Diary of disturbing disinformation and dangerous delusions:
We say: The Times has been waging “war on history” ever since its “1619 Project” (slammed as factually inaccurate by historians on the left and right) claimed “a primary reason the colonists fought the American Revolution was to protect the institution of slavery.” Now it’s pretending that moves to resist such bogus claims are racist. Worse, it’s perversely comparing such efforts to Russian laws that ban criticism of USSR atrocities. It’s revisionism — about the Gray Lady’s own revisionism.
“We’re actually seeing a decline in homicides and shootings.”
— Chicago Mayor Lori Lightfoot, June 25, 2021
We say: So far this year, 1,587 people were shot in the Windy City, nearly 200 more than last year at this time, the Chicago Tribune reports. And though “only” 317 were killed, compared with 302 last year, homicides in 2020 were already up 55 percent over 2019. Some “decline.”
We say: Randi Weingarten gives new meaning to the word “chutzpah.” For more than a year amid the pandemic, teachers unions across America fought successfully to keep schools closed, even as scientists said they’re not significant COVID spreaders. Yet now the American Federation of Teachers boss is claiming the opposite? Please.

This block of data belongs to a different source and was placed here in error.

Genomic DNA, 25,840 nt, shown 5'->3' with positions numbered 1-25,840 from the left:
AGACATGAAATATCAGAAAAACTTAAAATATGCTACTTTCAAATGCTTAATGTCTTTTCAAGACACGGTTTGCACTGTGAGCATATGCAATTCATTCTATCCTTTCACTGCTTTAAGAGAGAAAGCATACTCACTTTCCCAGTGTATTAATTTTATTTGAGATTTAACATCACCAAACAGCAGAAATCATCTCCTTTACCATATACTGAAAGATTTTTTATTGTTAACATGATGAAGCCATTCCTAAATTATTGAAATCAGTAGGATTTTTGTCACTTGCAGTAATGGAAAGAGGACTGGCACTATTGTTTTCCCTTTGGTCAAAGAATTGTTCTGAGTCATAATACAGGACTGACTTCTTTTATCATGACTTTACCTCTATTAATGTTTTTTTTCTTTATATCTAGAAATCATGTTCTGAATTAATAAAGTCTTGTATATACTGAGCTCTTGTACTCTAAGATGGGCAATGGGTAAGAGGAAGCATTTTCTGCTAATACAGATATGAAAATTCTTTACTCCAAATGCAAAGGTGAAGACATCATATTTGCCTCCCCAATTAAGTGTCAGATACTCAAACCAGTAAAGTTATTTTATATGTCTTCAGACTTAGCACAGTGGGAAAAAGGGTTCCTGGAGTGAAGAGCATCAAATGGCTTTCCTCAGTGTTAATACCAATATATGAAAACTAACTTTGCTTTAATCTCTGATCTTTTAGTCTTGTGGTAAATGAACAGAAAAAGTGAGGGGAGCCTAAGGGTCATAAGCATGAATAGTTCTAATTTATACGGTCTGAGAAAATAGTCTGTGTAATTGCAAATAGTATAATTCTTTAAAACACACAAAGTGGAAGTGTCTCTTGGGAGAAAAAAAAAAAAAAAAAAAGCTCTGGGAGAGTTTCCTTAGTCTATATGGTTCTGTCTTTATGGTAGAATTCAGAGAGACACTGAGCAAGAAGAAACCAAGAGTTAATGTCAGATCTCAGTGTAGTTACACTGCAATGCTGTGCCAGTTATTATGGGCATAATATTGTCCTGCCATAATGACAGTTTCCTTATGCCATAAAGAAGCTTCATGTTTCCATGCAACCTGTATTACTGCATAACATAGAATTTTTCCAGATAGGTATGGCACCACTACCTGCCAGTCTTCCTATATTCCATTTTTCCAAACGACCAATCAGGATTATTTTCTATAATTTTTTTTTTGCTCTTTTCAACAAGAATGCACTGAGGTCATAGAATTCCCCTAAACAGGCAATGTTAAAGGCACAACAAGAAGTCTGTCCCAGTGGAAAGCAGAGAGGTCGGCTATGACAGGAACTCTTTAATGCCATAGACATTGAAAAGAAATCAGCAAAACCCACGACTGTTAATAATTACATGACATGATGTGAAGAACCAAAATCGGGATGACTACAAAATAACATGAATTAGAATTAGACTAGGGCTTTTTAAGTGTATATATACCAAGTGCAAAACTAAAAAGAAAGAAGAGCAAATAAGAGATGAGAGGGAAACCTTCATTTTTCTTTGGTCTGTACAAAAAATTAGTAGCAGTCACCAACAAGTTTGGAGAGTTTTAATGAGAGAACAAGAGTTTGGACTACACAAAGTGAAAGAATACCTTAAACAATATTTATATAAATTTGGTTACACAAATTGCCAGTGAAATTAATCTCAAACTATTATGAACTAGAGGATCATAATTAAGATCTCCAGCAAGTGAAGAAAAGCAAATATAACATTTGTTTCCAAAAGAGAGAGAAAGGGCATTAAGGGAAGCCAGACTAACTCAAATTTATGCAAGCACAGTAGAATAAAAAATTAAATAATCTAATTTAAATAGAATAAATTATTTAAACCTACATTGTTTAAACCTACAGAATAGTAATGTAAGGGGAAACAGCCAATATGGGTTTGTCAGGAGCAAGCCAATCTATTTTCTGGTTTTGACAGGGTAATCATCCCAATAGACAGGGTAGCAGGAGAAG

We say: Arizona’s voting laws may be “restrictive,” but only because they aim to “restrict” fraudulent ballots — namely, those submitted by someone other than the voter (with some exceptions) or outside one’s home precinct. And, notably, the justices cited a lack of evidence that the laws have a disparate impact on minorities. “None of the individual voters called by the plaintiffs had even claimed that the ballot collection restriction ‘would make it significantly more difficult to vote,’ ” the court noted.
“The ‘Recovery Budget’ . . . will drive economic growth in every neighborhood.”
— Mayor de Blasio, June 30, on the adoption of the city’s 2021-22 budget
We say: Drive economic growth? Ha! Growth of government, maybe. The billions de Blasio keeps adding to Gotham’s municipal bottom line, at an even faster pace post-pandemic, shift resources (like workers) away from the private sector, slowing economic growth. Meanwhile, his budget will leave a mind-boggling $12 billion gap through 2025, and that’s if tax revenues stay strong — a huge “if.”
— Compiled by The Post Editorial Board